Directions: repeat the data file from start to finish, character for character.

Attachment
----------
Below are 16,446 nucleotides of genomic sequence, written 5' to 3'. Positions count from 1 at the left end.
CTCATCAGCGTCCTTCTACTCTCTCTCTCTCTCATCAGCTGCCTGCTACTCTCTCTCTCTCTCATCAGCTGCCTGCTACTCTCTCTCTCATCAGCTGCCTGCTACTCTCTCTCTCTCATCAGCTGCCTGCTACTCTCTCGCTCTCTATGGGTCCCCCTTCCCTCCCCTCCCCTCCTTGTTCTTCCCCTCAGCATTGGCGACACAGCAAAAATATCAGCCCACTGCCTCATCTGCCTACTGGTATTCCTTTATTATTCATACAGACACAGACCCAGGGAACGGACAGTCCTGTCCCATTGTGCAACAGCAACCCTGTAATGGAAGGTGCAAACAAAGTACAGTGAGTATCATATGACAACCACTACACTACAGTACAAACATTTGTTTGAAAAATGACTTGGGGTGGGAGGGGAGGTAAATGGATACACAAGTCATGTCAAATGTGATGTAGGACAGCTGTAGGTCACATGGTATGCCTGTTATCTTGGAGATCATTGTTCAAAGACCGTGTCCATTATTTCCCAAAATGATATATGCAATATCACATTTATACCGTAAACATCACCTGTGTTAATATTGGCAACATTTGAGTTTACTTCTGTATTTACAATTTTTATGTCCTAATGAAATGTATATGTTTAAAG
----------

Below are 16,446 nucleotides of genomic sequence, written 5' to 3'. Positions count from 1 at the left end.
CTCATCAGCGTCCTTCTACTCTCTCTCTCTCTCATCAGCTGCCTGCTACTCTCTCTCTCTCTCATCAGCTGCCTGCTACTCTCTCTCTCATCAGCTGCCTGCTACTCTCTCTCTCTCATCAGCTGCCTGCTACTCTCTCGCTCTCTATGGGTCCCCCTTCCCTCCCCTCCCCTCCTTGTTCTTCCCCTCAGCATTGGCGACACAGCAAAAATATCAGCCCACTGCCTCATCTGCCTACTGGTATTCCTTTATTATTCATACAGACACAGACCCAGGGAACGGACAGTCCTGTCCCATTGTGCAACAGCAACCCTGTAATGGAAGGTGCAAACAAAGTACAGTGAGTATCATATGACAACCACTACACTACAGTACAAACATTTGTTTGAAAAATGACTTGGGGTGGGAGGGGAGGTAAATGGATACACAAGTCATGTCAAATGTGATGTAGGACAGCTGTAGGTCACATGGTATGCCTGTTATCTTGGAGATCATTGTTCAAAGACCGTGTCCATTATTTCCCAAAATGATATATGCAATATCACATTTATACCGTAAACATCACCTGTGTTAATATTGGCAACATTTGAGTTTACTTCTGTATTTACAATTTTTATGTCCTAATGAAATGTATATGTTTAAAG